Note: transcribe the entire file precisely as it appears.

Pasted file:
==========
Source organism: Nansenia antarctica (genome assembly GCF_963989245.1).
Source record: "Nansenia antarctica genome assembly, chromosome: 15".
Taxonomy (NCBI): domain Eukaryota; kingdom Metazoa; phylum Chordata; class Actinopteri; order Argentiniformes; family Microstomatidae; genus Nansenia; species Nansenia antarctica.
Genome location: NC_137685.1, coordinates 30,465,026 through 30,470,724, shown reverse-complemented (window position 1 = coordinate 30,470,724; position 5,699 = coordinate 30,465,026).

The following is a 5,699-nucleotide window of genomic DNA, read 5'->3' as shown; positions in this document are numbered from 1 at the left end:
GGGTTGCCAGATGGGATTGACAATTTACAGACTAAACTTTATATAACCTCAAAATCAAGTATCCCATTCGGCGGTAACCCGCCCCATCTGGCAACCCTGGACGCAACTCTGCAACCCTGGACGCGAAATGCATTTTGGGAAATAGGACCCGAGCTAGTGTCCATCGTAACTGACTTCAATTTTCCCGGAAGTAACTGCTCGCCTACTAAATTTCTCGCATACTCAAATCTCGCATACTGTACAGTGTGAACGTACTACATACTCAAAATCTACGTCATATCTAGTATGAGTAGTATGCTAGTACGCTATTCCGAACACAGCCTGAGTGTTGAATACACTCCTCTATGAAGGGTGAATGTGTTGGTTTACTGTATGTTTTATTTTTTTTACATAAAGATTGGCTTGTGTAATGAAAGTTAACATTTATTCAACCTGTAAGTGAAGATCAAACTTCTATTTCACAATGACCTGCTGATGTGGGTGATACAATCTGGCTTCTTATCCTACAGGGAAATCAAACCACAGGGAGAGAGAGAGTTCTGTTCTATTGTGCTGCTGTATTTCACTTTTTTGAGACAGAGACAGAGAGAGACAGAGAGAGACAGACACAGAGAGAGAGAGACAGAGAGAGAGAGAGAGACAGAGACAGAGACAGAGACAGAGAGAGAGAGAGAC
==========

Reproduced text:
Source organism: Nansenia antarctica (genome assembly GCF_963989245.1).
Source record: "Nansenia antarctica genome assembly, chromosome: 15".
Taxonomy (NCBI): domain Eukaryota; kingdom Metazoa; phylum Chordata; class Actinopteri; order Argentiniformes; family Microstomatidae; genus Nansenia; species Nansenia antarctica.
Genome location: NC_137685.1, coordinates 30,465,026 through 30,470,724, shown reverse-complemented (window position 1 = coordinate 30,470,724; position 5,699 = coordinate 30,465,026).

The following is a 5,699-nucleotide window of genomic DNA, read 5'->3' as shown; positions in this document are numbered from 1 at the left end:
GGGTTGCCAGATGGGATTGACAATTTACAGACTAAACTTTATATAACCTCAAAATCAAGTATCCCATTCGGCGGTAACCCGCCCCATCTGGCAACCCTGGACGCAACTCTGCAACCCTGGACGCGAAATGCATTTTGGGAAATAGGACCCGAGCTAGTGTCCATCGTAACTGACTTCAATTTTCCCGGAAGTAACTGCTCGCCTACTAAATTTCTCGCATACTCAAATCTCGCATACTGTACAGTGTGAACGTACTACATACTCAAAATCTACGTCATATCTAGTATGAGTAGTATGCTAGTACGCTATTCCGAACACAGCCTGAGTGTTGAATACACTCCTCTATGAAGGGTGAATGTGTTGGTTTACTGTATGTTTTATTTTTTTTACATAAAGATTGGCTTGTGTAATGAAAGTTAACATTTATTCAACCTGTAAGTGAAGATCAAACTTCTATTTCACAATGACCTGCTGATGTGGGTGATACAATCTGGCTTCTTATCCTACAGGGAAATCAAACCACAGGGAGAGAGAGAGTTCTGTTCTATTGTGCTGCTGTATTTCACTTTTTTGAGACAGAGACAGAGAGAGACAGAGAGAGACAGACACAGAGAGAGAGAGACAGAGAGAGAGAGAGAGACAGAGACAGAGACAGAGACAGAGAGAGAGAGAGAC